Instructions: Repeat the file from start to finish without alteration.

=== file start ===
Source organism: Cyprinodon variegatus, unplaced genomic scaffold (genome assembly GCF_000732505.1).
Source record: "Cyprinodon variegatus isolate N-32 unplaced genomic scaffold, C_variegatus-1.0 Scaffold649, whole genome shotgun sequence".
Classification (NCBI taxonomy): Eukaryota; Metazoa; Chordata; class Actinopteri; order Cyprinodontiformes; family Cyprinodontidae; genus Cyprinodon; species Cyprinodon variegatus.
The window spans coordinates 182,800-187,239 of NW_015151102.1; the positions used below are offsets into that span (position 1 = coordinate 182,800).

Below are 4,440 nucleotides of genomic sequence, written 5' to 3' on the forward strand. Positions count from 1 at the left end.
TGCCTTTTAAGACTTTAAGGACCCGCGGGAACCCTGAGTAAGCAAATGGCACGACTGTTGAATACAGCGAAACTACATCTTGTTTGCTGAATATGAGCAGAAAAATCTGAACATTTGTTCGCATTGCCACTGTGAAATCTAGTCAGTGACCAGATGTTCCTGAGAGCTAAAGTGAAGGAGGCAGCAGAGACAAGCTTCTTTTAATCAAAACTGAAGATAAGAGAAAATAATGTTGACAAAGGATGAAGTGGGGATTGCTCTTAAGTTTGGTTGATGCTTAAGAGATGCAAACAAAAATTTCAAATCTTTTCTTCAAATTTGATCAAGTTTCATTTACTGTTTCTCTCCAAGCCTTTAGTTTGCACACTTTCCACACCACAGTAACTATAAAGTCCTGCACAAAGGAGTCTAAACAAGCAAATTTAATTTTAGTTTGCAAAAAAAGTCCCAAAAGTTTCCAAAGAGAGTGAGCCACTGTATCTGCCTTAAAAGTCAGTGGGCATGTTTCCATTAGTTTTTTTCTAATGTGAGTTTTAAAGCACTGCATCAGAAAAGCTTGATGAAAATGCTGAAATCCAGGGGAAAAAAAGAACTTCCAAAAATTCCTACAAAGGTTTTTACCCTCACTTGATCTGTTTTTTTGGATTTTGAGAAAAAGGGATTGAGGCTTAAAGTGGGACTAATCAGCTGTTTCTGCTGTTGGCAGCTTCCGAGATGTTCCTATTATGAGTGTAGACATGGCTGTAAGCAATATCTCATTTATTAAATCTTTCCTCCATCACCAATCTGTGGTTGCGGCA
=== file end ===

Source organism: Cyprinodon variegatus, unplaced genomic scaffold (genome assembly GCF_000732505.1).
Source record: "Cyprinodon variegatus isolate N-32 unplaced genomic scaffold, C_variegatus-1.0 Scaffold649, whole genome shotgun sequence".
Classification (NCBI taxonomy): Eukaryota; Metazoa; Chordata; class Actinopteri; order Cyprinodontiformes; family Cyprinodontidae; genus Cyprinodon; species Cyprinodon variegatus.
The window spans coordinates 182,800-187,239 of NW_015151102.1; the positions used below are offsets into that span (position 1 = coordinate 182,800).

Below are 4,440 nucleotides of genomic sequence, written 5' to 3' on the forward strand. Positions count from 1 at the left end.
TGCCTTTTAAGACTTTAAGGACCCGCGGGAACCCTGAGTAAGCAAATGGCACGACTGTTGAATACAGCGAAACTACATCTTGTTTGCTGAATATGAGCAGAAAAATCTGAACATTTGTTCGCATTGCCACTGTGAAATCTAGTCAGTGACCAGATGTTCCTGAGAGCTAAAGTGAAGGAGGCAGCAGAGACAAGCTTCTTTTAATCAAAACTGAAGATAAGAGAAAATAATGTTGACAAAGGATGAAGTGGGGATTGCTCTTAAGTTTGGTTGATGCTTAAGAGATGCAAACAAAAATTTCAAATCTTTTCTTCAAATTTGATCAAGTTTCATTTACTGTTTCTCTCCAAGCCTTTAGTTTGCACACTTTCCACACCACAGTAACTATAAAGTCCTGCACAAAGGAGTCTAAACAAGCAAATTTAATTTTAGTTTGCAAAAAAAGTCCCAAAAGTTTCCAAAGAGAGTGAGCCACTGTATCTGCCTTAAAAGTCAGTGGGCATGTTTCCATTAGTTTTTTTCTAATGTGAGTTTTAAAGCACTGCATCAGAAAAGCTTGATGAAAATGCTGAAATCCAGGGGAAAAAAAGAACTTCCAAAAATTCCTACAAAGGTTTTTACCCTCACTTGATCTGTTTTTTTGGATTTTGAGAAAAAGGGATTGAGGCTTAAAGTGGGACTAATCAGCTGTTTCTGCTGTTGGCAGCTTCCGAGATGTTCCTATTATGAGTGTAGACATGGCTGTAAGCAATATCTCATTTATTAAATCTTTCCTCCATCACCAATCTGTGGTTGCGGCA